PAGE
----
However if the step increment is becoming an issue in your fluid delivery, chances are you have the wrong pump model, and perhaps need to consider a micro-fluidic specific pump.
Again the volumes your pump can deliver are specified by the pump manufacturer in their rates and specifications sheets.
What viscosity can be pumped?
A rough guide would be if you can pour it (even slowly) you can pump it.
The amount of force the pump can deliver and the diameter of your syringe, tubing and all the equipment connected to the tubing are to be considered.
Some fluids won’t pour at room temperature and need to be heated to decrease their viscosity. To achieve this you can heat the syringes on your pumps. You then need to be sure that the fluid doesn’t cool in your apparatus and return to it’s higher viscosity.
This system will heat syringes and peristaltic tubing to help you pump those sticky gooey fluids.
Modern laboratory programmable pumps can have their pumping programs triggered by external electrical signals. A logical 0 or 1 electrical signal can be sent to the pump and cause it to jump to a certain pumping phase. Some lab equipment will emit a logical 0 or 1 signal to trigger external items. A great example of that is another pump!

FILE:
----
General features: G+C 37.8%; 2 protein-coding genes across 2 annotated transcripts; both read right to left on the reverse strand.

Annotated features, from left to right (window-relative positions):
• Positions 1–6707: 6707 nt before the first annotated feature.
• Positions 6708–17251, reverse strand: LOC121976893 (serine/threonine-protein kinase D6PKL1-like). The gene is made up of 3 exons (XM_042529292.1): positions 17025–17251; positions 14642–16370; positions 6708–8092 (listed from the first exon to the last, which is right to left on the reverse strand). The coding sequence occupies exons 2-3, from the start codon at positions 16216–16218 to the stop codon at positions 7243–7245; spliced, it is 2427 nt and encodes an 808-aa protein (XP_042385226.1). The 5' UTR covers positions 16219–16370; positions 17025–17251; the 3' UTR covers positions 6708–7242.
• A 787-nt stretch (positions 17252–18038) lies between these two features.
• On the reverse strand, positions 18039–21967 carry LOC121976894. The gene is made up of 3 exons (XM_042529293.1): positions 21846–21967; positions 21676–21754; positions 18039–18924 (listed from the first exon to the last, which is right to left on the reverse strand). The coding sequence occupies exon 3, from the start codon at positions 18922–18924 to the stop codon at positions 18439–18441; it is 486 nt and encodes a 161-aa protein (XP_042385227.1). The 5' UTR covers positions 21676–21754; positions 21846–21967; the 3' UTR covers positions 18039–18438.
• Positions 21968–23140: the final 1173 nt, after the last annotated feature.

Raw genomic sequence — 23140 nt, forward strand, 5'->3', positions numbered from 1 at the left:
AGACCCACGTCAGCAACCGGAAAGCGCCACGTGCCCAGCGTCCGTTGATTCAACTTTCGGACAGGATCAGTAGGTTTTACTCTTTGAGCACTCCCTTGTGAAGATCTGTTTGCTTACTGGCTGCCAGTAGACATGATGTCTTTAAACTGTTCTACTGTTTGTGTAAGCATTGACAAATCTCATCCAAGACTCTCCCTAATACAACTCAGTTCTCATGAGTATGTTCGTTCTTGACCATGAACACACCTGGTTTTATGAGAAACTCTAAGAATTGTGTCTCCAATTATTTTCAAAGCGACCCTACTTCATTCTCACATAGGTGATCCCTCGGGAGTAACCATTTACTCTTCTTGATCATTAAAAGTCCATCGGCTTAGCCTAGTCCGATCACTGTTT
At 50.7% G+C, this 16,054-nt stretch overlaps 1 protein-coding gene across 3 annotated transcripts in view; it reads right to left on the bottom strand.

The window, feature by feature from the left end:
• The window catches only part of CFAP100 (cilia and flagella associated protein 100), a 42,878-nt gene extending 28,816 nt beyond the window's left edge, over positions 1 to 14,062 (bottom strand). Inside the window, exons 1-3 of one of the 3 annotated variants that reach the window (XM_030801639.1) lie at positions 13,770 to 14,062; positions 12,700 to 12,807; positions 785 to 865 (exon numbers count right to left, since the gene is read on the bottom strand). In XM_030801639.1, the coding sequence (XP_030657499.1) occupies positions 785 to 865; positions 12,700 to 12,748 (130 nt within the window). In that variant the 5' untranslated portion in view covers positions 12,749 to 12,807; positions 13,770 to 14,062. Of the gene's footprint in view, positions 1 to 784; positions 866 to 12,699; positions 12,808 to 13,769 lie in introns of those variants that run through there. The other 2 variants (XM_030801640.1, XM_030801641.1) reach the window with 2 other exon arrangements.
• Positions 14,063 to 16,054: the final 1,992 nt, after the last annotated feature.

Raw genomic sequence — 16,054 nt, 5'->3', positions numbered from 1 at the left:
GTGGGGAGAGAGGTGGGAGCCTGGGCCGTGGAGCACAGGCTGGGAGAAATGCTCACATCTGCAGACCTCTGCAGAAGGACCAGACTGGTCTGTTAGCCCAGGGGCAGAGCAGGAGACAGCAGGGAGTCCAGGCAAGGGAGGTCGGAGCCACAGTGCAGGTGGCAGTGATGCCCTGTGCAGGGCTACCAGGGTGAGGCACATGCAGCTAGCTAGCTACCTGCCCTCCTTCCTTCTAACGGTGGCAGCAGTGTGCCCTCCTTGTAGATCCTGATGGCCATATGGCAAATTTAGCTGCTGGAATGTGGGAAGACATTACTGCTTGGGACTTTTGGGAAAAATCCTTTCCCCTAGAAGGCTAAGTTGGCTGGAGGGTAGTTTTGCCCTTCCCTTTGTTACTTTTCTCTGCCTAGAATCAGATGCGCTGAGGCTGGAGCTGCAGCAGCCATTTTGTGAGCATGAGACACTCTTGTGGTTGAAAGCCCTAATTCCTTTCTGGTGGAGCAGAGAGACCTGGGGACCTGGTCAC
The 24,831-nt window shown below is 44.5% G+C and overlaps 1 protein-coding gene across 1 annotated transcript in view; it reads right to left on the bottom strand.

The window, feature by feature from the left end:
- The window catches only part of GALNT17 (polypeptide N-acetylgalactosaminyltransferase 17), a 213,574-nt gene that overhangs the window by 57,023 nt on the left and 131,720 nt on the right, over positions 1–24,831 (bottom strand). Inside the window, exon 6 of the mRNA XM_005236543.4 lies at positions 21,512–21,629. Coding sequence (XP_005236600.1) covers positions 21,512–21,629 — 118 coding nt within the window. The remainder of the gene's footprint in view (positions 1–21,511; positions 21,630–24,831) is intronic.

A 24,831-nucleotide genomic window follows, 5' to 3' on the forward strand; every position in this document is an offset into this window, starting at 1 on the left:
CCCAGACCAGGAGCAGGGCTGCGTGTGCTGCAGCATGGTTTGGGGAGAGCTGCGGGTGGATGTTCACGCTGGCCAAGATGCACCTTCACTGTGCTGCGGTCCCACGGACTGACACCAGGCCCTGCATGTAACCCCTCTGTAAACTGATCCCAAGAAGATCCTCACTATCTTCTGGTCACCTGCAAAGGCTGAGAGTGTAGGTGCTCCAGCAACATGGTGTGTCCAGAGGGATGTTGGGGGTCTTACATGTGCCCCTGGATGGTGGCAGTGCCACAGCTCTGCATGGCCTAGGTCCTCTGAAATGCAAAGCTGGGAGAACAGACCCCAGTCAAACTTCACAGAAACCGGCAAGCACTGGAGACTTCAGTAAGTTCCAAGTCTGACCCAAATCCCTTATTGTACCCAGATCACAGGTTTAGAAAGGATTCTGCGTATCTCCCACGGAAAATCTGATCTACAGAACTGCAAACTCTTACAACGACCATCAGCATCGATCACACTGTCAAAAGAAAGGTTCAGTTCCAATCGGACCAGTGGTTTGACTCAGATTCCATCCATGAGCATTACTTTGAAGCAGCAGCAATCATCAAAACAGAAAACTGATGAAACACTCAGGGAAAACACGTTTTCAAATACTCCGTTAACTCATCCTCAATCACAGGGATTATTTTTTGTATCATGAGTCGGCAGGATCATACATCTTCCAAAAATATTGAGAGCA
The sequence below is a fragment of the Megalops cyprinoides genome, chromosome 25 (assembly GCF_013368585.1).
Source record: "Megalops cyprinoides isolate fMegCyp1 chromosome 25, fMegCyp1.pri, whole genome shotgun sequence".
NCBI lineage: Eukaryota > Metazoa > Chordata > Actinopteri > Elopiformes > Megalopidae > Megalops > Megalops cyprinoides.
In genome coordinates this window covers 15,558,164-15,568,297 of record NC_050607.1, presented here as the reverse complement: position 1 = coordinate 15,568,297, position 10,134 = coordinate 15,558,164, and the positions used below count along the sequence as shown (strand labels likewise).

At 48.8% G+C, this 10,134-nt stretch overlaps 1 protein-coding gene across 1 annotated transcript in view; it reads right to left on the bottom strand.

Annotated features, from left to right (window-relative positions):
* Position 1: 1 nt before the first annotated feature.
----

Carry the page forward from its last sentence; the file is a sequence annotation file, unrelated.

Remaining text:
You can see in the diagram here the availability of electrical signaling in the NE-500 pump.
Real Life Example
A fine example of pump triggering is connecting a foot switch to the pump.
A great example is the filling of ink cartridges by an operator. A pump program is written for a particular model printer cartridge. This is uploaded to the pump and set running with SyringePumpPro. When the operator presses on the foot switch the pump program dispenses the correct volume at a suitable pre-programmed rate to the ink cartridge thus guaranteeing the same fill for all cartridges.
The foot switch connects to the db-9 connector on the rear of the pump. In conjunction with a custom pump program (which you can easily create) allows an operator to trigger the pump to do some action – fill an ink cartridge. Simple to operate, precision dispensing, operator friendly!
Electro spinning is a fascinating way of creating new materials by drawing very fine – extremely fine amounts of liquid at a high voltage probe. There is a fair bit about electrospinning on this site from the point of view of pumps and setting up. Many of my customers are working in this area.
To get started:
- See Spraybase electrospinning and electro spraying machines which use SyringePumpPro
- Read about the High voltage setup
Researching pump manufacturers? There are several mentioned on this site.
The pumps featured on this site are all capable of being connected to a computer. This can be for real time calculated flow changes or for pump monitoring and uploading of pump programs, testing of pump programs, and stop/start operations. As pictured here you need a computer to run SyringePumpPro, some cables and your pumps. It’s easy to setup, if you run into problems you can contact me and I will help you get started.
You can get an idea of some of the possibilities by watching the SyringePumpPro Tour Video.